The Solar Orbiter mission will be launched on February 7. The mission is collaboration between the European Space Agency and the US space agency NASA. The orbiter will perform close observations of the north and south poles of the Sun. It is difficult to see the polar regions of the Sun from Earth. The mission will be useful in determining how Sun creates and control the heliosphere. The orbiter will be launched from Cape Canaveral in Florida aboard a United Launch Alliance Atlas V rocket. The spacecraft has been designed to use the gravity of Earth and Venus to swing itself out of the ecliptic plane. Venus is the second planet from the Sun.
According to NASA, the Solar Orbiter will make a close approach to the Sun every five months. The new spacecraft will give the first-ever view of the Sun from above. Once the spacecraft is placed in its proper orbit, it will click and send the first-ever images of the north and south poles of the Sun. The space agency said the orbiter is equipped with all the latest and solar measuring instruments to click high-resolution images. It will also observe the magnetic activity building up in the atmosphere. Researchers hope the findings will help answer many questions and contribute to the success of future space programs.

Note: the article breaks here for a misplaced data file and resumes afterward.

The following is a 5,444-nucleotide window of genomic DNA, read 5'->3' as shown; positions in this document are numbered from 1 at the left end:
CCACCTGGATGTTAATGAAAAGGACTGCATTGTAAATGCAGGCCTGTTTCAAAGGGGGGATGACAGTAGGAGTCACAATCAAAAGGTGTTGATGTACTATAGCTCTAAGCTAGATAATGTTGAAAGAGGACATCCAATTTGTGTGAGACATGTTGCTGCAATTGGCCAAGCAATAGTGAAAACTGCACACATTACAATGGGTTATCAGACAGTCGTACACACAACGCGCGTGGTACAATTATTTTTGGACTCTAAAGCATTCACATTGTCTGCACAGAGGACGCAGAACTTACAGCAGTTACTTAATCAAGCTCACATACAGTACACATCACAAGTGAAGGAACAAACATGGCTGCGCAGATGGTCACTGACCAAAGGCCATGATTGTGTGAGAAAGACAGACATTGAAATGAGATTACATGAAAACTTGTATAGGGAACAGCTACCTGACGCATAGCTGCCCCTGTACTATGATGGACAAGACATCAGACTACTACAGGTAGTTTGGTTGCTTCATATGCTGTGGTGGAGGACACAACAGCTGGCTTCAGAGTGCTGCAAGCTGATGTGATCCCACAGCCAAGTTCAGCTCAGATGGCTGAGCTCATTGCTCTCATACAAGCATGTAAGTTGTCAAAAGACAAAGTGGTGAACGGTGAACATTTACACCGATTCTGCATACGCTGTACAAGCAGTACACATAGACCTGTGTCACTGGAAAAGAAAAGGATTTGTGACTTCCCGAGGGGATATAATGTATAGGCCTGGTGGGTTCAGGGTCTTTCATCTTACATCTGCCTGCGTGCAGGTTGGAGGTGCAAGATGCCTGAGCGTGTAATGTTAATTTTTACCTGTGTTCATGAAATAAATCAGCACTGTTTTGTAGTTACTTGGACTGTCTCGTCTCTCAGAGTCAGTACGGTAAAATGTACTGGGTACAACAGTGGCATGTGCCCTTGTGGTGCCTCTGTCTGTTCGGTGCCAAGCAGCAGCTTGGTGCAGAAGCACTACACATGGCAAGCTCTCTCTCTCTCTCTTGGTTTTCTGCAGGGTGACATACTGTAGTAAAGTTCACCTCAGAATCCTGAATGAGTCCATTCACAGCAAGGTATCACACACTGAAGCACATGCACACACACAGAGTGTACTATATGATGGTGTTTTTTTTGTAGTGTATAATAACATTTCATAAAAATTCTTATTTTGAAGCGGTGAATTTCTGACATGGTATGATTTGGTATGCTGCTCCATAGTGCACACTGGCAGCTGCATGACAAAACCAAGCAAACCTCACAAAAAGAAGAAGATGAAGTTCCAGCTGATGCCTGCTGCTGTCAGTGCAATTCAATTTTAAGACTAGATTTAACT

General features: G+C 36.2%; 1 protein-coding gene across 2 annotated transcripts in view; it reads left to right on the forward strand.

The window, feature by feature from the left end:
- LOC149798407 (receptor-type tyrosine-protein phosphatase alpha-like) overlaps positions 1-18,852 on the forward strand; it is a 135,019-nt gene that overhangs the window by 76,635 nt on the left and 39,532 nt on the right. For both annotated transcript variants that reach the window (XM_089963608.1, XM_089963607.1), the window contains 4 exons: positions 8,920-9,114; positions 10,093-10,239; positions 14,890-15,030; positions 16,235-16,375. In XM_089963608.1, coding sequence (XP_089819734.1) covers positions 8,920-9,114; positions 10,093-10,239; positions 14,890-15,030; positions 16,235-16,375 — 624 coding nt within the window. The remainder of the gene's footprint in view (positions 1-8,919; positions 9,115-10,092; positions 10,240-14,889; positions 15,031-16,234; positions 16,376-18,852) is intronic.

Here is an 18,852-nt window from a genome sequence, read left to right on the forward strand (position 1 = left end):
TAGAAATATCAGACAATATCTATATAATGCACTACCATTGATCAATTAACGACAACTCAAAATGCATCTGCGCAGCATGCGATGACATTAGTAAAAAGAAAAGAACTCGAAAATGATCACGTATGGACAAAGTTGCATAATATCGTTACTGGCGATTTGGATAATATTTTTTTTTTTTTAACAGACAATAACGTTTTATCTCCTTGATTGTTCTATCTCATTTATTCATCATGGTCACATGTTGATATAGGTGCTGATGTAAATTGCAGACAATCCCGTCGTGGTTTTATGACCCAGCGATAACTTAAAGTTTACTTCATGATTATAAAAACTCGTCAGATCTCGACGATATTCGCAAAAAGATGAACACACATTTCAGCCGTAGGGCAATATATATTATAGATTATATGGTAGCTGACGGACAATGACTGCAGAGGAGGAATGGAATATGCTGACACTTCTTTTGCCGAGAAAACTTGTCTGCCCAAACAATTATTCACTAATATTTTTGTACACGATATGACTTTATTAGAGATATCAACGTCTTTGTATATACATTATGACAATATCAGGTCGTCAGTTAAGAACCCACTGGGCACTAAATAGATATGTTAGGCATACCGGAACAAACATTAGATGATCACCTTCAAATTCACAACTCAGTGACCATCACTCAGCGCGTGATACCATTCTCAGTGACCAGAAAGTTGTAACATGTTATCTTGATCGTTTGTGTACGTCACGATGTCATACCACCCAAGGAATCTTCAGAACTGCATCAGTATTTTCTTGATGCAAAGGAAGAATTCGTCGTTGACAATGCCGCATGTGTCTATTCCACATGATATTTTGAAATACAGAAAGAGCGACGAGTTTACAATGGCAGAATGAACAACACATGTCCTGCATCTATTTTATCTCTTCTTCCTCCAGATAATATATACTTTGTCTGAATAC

Scientists say that seeing the Sun’s north and south poles is important for forecasting space weather events more accurately. NASA’s Parker Solar Probe mission is already performing measurements of the Sun’s extended corona. The only past spacecraft to fly over the Sun’s poles was Ulysses. It was also a joint venture by NASA and ESA. It was launched in 1990. The spacecraft made three passes around the Sun. It was decommissioned in 2009. Ulysses was never gone close to the Sun than Earth distance. The Solar Orbiter will have the closest Sun-facing cameras. The magnetic field of Sun stretches far beyond Pluto. Pluto is the largest known dwarf planet.